Gift cards and credit cards provide excellent media. On some, you can shave off the letters and numbers to be used at a later date. Other than that, I tend to agree with Namabiiru.
bbailey_33
_VISITCOMMUNITY
Florida, United States
Joined: May 10, 2005
KitMaker: 108 posts
AeroScale: 0 posts
Posted: Thursday, October 22, 2015 - 01:15 AM UTC
Wife thinks I'm crazy, I sometimes go through the recycle bin looking for plastic stuff I might need 2 years from now.
Glad I'm not the only nut.
GeraldOwens
_VISITCOMMUNITY
Florida, United States
Joined: March 30, 2006
KitMaker: 3,726 posts
AeroScale: 1 posts
Posted: Thursday, October 22, 2015 - 03:17 AM UTC

Quoted Text

Hello
Can used household plastics ie butter tubs,broken plastic toys,etc be used for modeling or strictly styrene plastic?



Some plastic bag materials (i.e. grocery bags, trash bags) are designed to degrade when exposed to ultraviolet light, so you probably won't want to use them on a model, unless they are thoroughly painted. Metal foil or tissue soaked in glue is a better choice for things like air recognition panels or tarps, and rolled tarps are usually best sculpted from epoxy putty.

On the other hand, "For Sale" and "For Rent" signs sold in hardware stores and other shops are usually printed on high quality styrene sheet, if you need some and can't get to the hobby shop. And the brand of razor blades I used to use once came with a really nice clear acrylic insert in the dispenser, useful for periscopes and bullet proof glass.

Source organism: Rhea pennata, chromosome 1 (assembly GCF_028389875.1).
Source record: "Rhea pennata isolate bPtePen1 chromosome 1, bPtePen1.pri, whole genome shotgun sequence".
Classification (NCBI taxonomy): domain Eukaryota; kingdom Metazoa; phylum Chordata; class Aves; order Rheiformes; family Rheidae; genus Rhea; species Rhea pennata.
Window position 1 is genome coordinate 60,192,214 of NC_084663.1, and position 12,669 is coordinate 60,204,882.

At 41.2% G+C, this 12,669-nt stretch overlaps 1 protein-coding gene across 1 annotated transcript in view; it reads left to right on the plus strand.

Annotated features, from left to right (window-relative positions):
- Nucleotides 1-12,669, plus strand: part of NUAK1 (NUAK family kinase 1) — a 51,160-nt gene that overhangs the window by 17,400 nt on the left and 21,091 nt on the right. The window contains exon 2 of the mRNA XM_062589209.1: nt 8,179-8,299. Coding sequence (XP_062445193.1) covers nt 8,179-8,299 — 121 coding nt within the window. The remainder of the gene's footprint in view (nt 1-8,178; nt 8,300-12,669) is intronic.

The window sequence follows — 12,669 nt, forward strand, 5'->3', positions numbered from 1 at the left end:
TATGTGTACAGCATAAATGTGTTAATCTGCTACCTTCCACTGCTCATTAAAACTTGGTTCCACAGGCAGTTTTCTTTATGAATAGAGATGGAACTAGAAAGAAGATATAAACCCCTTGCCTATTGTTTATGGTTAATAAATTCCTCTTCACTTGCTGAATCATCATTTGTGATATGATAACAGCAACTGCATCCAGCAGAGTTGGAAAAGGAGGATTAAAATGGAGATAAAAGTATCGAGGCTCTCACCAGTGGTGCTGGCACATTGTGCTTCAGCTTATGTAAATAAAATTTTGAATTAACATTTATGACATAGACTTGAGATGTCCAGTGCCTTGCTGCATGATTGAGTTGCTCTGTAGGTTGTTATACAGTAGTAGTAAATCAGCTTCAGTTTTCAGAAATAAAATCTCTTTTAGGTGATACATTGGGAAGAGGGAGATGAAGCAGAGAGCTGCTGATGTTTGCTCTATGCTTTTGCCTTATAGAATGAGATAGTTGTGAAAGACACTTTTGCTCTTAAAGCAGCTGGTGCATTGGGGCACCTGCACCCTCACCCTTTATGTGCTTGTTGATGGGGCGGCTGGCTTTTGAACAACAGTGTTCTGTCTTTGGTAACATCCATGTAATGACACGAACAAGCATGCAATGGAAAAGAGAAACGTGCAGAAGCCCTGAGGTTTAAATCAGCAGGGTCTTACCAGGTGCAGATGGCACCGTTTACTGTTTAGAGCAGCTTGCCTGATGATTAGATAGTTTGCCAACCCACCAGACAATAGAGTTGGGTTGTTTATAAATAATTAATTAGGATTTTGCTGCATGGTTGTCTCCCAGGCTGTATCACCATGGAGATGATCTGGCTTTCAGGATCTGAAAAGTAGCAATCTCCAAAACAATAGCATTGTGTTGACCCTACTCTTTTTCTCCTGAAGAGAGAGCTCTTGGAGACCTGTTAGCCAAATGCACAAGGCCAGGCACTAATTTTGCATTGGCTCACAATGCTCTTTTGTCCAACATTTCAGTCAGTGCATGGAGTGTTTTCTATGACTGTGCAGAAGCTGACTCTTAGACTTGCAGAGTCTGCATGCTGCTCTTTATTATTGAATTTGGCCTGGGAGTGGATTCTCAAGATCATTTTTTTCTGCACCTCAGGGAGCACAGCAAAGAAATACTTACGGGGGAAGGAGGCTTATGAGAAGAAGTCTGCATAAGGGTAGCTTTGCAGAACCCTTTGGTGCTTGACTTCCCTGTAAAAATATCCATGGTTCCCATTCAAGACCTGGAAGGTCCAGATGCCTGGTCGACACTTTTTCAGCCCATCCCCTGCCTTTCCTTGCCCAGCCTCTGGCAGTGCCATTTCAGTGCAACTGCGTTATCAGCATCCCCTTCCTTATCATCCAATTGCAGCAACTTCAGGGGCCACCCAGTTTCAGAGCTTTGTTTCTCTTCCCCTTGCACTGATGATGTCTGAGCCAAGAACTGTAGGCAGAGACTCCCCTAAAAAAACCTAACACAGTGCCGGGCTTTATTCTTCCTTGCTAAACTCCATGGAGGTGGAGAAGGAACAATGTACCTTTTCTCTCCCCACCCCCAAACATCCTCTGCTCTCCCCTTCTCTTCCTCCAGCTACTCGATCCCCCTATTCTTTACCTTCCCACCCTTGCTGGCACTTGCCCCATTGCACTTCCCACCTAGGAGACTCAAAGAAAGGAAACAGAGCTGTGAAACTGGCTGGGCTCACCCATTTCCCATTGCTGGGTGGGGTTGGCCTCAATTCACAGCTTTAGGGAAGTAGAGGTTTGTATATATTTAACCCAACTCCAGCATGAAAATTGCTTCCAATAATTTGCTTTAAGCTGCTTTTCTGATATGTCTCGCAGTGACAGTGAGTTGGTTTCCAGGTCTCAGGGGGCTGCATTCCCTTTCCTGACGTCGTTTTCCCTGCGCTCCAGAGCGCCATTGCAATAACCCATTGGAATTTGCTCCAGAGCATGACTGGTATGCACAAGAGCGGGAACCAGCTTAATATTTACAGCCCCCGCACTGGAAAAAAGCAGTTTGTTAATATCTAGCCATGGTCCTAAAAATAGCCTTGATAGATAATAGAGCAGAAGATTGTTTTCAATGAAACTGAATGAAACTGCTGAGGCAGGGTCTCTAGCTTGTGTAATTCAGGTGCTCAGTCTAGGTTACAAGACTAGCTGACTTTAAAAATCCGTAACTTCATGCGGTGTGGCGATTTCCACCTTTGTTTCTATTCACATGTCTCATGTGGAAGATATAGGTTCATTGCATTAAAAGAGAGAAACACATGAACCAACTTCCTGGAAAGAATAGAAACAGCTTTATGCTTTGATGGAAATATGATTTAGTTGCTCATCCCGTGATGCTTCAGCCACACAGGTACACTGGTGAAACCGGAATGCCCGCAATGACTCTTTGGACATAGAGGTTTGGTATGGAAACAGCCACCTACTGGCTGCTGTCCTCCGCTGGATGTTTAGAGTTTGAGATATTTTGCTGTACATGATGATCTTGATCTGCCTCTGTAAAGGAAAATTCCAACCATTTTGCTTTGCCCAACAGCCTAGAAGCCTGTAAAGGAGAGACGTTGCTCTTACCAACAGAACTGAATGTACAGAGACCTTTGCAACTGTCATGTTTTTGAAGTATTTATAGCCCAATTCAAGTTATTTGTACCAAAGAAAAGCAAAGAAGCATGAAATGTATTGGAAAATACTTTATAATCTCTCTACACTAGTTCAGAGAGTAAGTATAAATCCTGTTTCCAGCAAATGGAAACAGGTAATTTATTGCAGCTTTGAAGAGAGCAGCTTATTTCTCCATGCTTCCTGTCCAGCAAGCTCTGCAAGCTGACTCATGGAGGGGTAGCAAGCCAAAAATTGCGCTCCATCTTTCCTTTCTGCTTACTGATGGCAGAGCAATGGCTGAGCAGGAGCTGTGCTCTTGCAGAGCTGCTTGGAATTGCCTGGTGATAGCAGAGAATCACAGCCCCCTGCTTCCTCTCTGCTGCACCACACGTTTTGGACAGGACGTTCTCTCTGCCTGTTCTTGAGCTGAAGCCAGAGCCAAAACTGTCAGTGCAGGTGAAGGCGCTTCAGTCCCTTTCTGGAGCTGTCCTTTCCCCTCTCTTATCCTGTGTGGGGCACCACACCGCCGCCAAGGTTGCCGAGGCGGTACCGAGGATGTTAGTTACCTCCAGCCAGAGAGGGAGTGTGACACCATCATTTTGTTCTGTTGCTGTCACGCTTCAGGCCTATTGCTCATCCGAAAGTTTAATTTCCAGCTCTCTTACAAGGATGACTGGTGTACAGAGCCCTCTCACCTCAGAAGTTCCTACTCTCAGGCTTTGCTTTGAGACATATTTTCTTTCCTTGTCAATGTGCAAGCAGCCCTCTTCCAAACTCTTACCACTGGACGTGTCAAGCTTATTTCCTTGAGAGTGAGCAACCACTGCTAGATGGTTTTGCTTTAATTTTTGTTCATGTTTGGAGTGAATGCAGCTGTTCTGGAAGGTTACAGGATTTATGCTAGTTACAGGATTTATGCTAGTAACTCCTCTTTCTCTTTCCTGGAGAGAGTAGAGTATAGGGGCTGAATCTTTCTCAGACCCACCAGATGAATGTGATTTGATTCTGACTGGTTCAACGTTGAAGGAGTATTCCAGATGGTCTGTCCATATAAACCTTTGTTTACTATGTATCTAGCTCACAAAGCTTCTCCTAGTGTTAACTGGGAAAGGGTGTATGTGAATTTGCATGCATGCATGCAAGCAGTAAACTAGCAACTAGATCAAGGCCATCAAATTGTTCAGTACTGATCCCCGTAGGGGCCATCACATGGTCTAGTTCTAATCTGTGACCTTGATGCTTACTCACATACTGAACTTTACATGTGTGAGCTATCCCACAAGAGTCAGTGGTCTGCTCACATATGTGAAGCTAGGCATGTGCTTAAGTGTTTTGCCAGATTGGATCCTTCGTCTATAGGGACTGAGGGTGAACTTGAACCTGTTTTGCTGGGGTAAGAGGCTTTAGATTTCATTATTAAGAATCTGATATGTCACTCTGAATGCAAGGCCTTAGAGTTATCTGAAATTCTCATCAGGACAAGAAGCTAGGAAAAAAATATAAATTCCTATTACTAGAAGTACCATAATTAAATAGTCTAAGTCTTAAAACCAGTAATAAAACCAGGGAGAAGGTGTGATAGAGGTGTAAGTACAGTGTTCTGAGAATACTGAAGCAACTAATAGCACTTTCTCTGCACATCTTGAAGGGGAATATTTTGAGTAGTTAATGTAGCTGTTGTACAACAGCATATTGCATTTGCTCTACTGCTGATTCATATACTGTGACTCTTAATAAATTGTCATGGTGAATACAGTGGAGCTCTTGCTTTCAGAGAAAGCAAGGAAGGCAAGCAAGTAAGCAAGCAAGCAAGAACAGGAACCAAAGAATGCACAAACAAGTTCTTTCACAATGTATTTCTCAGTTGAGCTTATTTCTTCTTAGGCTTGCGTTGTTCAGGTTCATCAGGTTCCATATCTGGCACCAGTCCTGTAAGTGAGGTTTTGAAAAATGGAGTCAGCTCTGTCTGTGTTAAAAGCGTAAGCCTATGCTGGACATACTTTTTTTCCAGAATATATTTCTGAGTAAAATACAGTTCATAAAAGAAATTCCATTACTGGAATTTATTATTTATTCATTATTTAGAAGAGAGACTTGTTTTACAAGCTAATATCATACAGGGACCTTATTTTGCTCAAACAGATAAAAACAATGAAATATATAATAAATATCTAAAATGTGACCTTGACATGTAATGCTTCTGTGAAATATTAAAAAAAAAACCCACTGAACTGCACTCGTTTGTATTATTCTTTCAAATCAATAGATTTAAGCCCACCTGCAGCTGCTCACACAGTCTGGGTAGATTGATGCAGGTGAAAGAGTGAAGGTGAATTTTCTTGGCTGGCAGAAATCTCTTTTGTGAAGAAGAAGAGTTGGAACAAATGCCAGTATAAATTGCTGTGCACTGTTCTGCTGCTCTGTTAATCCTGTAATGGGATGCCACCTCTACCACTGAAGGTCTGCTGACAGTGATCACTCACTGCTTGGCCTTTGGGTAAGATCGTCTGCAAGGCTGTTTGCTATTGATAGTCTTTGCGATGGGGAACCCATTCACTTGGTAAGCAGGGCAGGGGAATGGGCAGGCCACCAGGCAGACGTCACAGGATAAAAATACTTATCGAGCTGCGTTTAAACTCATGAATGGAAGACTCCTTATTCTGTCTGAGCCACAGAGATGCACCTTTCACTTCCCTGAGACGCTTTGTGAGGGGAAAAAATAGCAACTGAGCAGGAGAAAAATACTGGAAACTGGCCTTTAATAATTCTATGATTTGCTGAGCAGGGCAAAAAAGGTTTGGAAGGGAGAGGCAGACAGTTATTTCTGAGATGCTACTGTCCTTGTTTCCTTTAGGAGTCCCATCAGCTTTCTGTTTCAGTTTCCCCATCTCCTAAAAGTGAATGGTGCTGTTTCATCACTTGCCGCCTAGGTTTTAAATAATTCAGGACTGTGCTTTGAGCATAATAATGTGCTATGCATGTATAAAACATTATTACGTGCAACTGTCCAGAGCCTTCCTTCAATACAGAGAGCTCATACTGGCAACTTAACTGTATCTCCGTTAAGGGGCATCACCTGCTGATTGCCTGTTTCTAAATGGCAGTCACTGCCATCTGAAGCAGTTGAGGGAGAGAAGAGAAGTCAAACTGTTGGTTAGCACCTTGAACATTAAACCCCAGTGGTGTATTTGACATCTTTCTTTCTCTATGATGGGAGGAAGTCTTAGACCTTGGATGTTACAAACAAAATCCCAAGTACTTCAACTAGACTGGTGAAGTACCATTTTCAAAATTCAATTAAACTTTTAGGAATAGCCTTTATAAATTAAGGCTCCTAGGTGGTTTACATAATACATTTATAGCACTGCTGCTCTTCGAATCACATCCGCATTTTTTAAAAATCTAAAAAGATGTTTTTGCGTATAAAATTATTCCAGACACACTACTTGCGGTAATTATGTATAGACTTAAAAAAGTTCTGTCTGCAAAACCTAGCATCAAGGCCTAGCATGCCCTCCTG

By all means look at everyday stuff inventively, and repurpose things for your modeling. Before the days of aftermarket everything, that was all we modelers had (I used to cruise fabric aisles looking for good qaulity square-pattern mesh for German tank engine decks--now we have photo etch).
okdoky
_VISITCOMMUNITY
Scotland, United Kingdom
Joined: April 30, 2007
KitMaker: 1,597 posts
AeroScale: 34 posts
Posted: Thursday, October 22, 2015 - 03:47 AM UTC
Using aluminium trays from carry out for sheet and formed channels





The trays are very easy to flatten and also can be embossed and shaped. Accepts super glues to itself and plastics or epoxy to wood.

Very cheap, thin and can be as large as A4 sheet, some roasting trays even slightly larger.

Nige
ziggy1
_VISITCOMMUNITY
Texas, United States
Joined: July 21, 2005
KitMaker: 248 posts
AeroScale: 0 posts
Posted: Thursday, October 22, 2015 - 04:26 AM UTC
the clear, stiff plastic that is used for packaging all kinds of stuff is perfect for broken/shattered glass windows. Just take an sharp hobby knife and cut to shape
-chris
obg153
_VISITCOMMUNITY